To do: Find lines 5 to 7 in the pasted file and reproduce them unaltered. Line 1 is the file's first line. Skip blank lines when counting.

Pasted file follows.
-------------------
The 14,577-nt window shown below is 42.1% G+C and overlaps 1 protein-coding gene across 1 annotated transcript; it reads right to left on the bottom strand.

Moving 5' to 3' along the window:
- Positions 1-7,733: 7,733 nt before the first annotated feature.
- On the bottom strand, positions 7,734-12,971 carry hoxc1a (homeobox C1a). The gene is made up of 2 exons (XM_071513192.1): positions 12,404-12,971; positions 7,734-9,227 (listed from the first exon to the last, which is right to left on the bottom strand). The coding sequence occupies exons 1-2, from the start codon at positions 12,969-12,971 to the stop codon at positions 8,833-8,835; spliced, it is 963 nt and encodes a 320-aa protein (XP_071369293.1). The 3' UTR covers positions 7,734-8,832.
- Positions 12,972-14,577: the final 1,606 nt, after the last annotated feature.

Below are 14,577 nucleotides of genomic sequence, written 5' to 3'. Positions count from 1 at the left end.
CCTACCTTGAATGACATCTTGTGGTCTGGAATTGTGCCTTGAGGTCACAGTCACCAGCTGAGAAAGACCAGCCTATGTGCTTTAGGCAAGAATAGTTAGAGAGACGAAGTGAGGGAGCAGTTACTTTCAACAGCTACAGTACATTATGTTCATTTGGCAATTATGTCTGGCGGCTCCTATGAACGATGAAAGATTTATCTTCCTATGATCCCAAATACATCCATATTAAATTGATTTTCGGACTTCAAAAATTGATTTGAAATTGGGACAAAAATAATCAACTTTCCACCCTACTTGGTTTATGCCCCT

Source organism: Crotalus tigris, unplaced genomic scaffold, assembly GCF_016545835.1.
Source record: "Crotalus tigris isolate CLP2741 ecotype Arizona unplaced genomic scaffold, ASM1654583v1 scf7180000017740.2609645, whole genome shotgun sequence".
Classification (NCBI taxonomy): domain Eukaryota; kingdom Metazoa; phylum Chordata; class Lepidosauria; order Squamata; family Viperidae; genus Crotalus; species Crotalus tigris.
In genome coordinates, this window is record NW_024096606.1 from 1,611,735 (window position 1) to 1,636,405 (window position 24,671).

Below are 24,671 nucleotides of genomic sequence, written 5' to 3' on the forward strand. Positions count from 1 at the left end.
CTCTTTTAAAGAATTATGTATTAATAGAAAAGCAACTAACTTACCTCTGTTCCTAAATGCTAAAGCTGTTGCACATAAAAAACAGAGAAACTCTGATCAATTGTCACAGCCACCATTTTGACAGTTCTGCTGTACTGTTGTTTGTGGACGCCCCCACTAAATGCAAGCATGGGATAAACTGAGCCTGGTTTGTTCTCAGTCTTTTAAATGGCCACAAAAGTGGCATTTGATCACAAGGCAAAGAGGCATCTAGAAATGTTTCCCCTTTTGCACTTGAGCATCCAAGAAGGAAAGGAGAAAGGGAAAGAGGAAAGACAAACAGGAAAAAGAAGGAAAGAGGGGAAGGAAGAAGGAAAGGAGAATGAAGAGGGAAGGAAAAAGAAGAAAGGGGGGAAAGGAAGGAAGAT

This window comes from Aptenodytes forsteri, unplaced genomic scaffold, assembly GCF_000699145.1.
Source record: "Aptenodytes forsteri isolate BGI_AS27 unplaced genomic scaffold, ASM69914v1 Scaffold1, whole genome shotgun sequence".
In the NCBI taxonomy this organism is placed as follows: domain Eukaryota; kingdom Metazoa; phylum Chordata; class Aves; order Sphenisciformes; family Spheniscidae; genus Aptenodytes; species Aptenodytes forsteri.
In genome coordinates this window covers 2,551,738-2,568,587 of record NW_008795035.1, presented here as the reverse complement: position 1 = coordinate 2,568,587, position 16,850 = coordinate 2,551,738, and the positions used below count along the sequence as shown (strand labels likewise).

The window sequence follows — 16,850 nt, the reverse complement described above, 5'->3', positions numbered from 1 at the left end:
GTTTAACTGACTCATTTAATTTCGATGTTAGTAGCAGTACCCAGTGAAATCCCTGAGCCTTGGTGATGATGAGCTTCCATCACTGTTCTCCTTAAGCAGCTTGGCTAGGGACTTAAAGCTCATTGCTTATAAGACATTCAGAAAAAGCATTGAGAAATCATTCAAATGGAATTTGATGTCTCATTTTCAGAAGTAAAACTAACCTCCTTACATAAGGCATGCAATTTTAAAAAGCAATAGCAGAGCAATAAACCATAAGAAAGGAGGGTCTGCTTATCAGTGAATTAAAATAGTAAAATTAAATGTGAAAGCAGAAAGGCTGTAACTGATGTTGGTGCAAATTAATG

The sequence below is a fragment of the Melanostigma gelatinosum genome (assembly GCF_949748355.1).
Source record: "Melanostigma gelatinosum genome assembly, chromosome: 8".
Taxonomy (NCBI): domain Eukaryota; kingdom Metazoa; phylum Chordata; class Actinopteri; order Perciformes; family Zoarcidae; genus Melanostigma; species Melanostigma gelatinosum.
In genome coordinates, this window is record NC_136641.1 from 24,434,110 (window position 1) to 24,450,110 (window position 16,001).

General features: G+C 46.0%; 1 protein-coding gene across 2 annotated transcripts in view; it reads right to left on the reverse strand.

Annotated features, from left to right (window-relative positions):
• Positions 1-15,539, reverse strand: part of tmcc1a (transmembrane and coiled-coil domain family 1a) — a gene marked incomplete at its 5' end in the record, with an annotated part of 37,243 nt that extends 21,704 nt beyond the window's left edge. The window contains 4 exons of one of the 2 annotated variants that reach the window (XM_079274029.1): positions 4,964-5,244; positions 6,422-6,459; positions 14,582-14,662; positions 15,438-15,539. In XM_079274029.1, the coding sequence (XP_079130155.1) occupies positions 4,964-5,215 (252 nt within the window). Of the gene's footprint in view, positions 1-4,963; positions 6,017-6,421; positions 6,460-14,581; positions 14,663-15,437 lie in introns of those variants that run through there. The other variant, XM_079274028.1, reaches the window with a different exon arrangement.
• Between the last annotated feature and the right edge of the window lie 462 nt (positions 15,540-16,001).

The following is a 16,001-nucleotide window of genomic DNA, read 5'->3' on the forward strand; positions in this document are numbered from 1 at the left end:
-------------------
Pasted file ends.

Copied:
- Positions 12,972-14,577: the final 1,606 nt, after the last annotated feature.

Below are 14,577 nucleotides of genomic sequence, written 5' to 3'. Positions count from 1 at the left end.
CCTACCTTGAATGACATCTTGTGGTCTGGAATTGTGCCTTGAGGTCACAGTCACCAGCTGAGAAAGACCAGCCTATGTGCTTTAGGCAAGAATAGTTAGAGAGACGAAGTGAGGGAGCAGTTACTTTCAACAGCTACAGTACATTATGTTCATTTGGCAATTATGTCTGGCGGCTCCTATGAACGATGAAAGATTTATCTTCCTATGATCCCAAATACATCCATATTAAATTGATTTTCGGACTTCAAAAATTGATTTGAAATTGGGACAAAAATAATCAACTTTCCACCCTACTTGGTTTATGCCCCT